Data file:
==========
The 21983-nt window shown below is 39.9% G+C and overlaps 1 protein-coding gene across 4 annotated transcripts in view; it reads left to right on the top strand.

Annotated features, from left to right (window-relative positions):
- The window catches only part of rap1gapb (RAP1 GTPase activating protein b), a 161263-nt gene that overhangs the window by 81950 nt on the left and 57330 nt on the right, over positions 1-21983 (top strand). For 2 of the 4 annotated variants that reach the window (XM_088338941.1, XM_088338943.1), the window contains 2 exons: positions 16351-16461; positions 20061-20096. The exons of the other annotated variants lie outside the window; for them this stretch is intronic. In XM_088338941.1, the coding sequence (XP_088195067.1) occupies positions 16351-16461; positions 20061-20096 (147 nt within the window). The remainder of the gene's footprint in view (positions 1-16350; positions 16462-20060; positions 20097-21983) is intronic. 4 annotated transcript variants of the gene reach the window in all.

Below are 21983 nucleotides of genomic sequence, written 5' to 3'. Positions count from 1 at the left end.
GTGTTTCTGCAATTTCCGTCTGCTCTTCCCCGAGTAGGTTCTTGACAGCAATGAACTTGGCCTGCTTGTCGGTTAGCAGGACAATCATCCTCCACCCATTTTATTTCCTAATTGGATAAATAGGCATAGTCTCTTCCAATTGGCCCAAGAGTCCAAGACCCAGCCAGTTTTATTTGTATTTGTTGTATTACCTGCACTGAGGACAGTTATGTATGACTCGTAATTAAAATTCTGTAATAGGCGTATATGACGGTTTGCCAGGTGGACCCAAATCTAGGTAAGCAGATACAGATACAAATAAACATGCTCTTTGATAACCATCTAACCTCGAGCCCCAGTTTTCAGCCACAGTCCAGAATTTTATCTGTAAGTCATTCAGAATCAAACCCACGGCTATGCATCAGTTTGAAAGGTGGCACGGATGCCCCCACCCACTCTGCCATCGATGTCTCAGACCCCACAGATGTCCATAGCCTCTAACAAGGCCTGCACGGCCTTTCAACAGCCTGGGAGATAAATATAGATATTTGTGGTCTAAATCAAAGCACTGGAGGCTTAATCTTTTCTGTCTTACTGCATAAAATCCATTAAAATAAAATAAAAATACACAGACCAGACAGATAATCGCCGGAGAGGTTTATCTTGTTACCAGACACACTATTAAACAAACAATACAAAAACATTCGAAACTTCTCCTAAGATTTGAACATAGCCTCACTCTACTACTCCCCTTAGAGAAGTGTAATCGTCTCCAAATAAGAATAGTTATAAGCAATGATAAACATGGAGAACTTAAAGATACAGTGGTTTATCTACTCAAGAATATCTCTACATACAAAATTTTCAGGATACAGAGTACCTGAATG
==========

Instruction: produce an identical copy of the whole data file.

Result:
The 21983-nt window shown below is 39.9% G+C and overlaps 1 protein-coding gene across 4 annotated transcripts in view; it reads left to right on the top strand.

Annotated features, from left to right (window-relative positions):
- The window catches only part of rap1gapb (RAP1 GTPase activating protein b), a 161263-nt gene that overhangs the window by 81950 nt on the left and 57330 nt on the right, over positions 1-21983 (top strand). For 2 of the 4 annotated variants that reach the window (XM_088338941.1, XM_088338943.1), the window contains 2 exons: positions 16351-16461; positions 20061-20096. The exons of the other annotated variants lie outside the window; for them this stretch is intronic. In XM_088338941.1, the coding sequence (XP_088195067.1) occupies positions 16351-16461; positions 20061-20096 (147 nt within the window). The remainder of the gene's footprint in view (positions 1-16350; positions 16462-20060; positions 20097-21983) is intronic. 4 annotated transcript variants of the gene reach the window in all.

Below are 21983 nucleotides of genomic sequence, written 5' to 3'. Positions count from 1 at the left end.
GTGTTTCTGCAATTTCCGTCTGCTCTTCCCCGAGTAGGTTCTTGACAGCAATGAACTTGGCCTGCTTGTCGGTTAGCAGGACAATCATCCTCCACCCATTTTATTTCCTAATTGGATAAATAGGCATAGTCTCTTCCAATTGGCCCAAGAGTCCAAGACCCAGCCAGTTTTATTTGTATTTGTTGTATTACCTGCACTGAGGACAGTTATGTATGACTCGTAATTAAAATTCTGTAATAGGCGTATATGACGGTTTGCCAGGTGGACCCAAATCTAGGTAAGCAGATACAGATACAAATAAACATGCTCTTTGATAACCATCTAACCTCGAGCCCCAGTTTTCAGCCACAGTCCAGAATTTTATCTGTAAGTCATTCAGAATCAAACCCACGGCTATGCATCAGTTTGAAAGGTGGCACGGATGCCCCCACCCACTCTGCCATCGATGTCTCAGACCCCACAGATGTCCATAGCCTCTAACAAGGCCTGCACGGCCTTTCAACAGCCTGGGAGATAAATATAGATATTTGTGGTCTAAATCAAAGCACTGGAGGCTTAATCTTTTCTGTCTTACTGCATAAAATCCATTAAAATAAAATAAAAATACACAGACCAGACAGATAATCGCCGGAGAGGTTTATCTTGTTACCAGACACACTATTAAACAAACAATACAAAAACATTCGAAACTTCTCCTAAGATTTGAACATAGCCTCACTCTACTACTCCCCTTAGAGAAGTGTAATCGTCTCCAAATAAGAATAGTTATAAGCAATGATAAACATGGAGAACTTAAAGATACAGTGGTTTATCTACTCAAGAATATCTCTACATACAAAATTTTCAGGATACAGAGTACCTGAATG